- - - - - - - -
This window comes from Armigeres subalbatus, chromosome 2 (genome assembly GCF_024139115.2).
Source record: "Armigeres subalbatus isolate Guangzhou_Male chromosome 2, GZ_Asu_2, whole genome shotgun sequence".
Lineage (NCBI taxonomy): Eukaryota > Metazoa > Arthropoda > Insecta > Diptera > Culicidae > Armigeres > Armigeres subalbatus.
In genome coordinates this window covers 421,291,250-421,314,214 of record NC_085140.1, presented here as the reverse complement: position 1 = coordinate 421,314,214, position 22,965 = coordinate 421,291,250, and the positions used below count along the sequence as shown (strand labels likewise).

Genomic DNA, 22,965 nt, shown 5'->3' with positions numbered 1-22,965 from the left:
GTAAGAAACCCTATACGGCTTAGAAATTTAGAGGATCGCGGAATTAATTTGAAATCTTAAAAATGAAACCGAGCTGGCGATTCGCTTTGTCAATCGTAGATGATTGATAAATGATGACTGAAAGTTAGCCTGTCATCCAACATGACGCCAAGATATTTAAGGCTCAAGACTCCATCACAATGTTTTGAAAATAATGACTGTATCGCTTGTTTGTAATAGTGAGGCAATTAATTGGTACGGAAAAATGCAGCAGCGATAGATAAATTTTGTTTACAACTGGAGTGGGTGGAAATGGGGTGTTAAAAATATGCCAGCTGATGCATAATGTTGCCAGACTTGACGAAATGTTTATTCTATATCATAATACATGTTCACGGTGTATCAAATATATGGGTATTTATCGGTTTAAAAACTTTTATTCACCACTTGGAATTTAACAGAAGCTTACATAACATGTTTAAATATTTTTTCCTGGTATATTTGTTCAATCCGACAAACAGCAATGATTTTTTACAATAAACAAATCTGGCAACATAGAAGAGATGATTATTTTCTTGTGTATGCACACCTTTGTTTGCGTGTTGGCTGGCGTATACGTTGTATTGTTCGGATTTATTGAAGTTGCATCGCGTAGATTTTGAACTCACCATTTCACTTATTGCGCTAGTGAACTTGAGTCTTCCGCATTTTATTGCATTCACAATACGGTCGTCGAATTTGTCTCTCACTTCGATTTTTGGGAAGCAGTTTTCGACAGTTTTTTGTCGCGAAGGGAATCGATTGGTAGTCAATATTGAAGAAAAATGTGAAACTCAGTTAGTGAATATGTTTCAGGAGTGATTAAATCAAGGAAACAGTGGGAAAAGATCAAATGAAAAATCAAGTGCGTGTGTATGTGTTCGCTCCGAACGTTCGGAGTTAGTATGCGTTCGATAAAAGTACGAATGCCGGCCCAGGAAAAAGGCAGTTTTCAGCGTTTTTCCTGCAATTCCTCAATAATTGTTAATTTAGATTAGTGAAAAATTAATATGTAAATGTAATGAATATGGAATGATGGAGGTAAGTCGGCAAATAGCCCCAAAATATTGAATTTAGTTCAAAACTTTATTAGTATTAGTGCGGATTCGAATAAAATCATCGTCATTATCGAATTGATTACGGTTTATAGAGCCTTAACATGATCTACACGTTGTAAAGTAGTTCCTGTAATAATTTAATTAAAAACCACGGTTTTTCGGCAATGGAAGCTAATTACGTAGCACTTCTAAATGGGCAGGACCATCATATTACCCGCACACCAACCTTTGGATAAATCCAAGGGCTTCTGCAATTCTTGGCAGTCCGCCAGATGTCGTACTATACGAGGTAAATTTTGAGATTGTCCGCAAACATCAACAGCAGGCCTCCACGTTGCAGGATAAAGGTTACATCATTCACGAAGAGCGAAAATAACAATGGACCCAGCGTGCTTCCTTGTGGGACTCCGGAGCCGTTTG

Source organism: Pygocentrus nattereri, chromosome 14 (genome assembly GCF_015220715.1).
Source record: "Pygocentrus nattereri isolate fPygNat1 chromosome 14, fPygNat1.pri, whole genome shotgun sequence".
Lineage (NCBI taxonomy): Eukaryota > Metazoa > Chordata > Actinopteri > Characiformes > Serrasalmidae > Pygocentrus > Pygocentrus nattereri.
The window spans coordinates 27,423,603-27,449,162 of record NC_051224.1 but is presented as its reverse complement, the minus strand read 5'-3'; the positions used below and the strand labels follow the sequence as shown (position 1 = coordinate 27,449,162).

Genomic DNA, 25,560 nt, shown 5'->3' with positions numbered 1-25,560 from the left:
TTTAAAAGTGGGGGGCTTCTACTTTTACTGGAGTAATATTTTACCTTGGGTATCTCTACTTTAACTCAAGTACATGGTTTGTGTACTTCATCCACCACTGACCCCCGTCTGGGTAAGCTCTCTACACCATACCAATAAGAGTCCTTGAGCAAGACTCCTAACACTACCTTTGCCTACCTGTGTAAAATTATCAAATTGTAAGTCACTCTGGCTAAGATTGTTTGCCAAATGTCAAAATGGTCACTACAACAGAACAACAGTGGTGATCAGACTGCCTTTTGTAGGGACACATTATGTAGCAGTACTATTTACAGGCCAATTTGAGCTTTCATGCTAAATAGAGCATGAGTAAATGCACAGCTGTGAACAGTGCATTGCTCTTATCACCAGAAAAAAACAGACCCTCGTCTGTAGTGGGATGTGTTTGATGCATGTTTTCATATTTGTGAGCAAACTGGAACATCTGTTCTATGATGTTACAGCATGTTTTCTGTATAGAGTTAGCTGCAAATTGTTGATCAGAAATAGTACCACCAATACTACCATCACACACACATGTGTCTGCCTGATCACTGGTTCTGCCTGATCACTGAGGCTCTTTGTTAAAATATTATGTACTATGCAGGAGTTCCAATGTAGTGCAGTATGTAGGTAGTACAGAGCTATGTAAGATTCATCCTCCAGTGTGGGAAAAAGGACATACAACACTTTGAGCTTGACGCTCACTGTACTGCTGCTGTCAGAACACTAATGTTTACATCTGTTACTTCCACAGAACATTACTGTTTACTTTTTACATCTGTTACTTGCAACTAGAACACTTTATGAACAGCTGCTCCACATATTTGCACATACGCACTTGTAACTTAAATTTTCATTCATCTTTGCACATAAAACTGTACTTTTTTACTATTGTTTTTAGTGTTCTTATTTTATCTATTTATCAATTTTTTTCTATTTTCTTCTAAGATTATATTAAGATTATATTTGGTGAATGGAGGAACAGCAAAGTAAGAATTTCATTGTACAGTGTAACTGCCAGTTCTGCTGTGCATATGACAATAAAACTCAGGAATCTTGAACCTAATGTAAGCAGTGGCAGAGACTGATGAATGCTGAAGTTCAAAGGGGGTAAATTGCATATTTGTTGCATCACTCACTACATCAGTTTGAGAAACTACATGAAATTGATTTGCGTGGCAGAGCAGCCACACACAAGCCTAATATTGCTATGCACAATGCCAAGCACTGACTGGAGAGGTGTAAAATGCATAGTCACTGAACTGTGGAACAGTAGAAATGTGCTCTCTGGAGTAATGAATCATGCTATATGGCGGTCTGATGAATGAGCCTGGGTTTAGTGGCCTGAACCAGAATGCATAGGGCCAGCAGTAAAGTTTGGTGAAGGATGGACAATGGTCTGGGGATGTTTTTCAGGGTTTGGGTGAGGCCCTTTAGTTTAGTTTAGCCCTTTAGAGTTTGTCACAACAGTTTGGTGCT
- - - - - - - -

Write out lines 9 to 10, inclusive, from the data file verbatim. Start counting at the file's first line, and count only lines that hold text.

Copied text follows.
Lineage (NCBI taxonomy): Eukaryota > Metazoa > Chordata > Actinopteri > Characiformes > Serrasalmidae > Pygocentrus > Pygocentrus nattereri.
The window spans coordinates 27,423,603-27,449,162 of record NC_051224.1 but is presented as its reverse complement, the minus strand read 5'-3'; the positions used below and the strand labels follow the sequence as shown (position 1 = coordinate 27,449,162).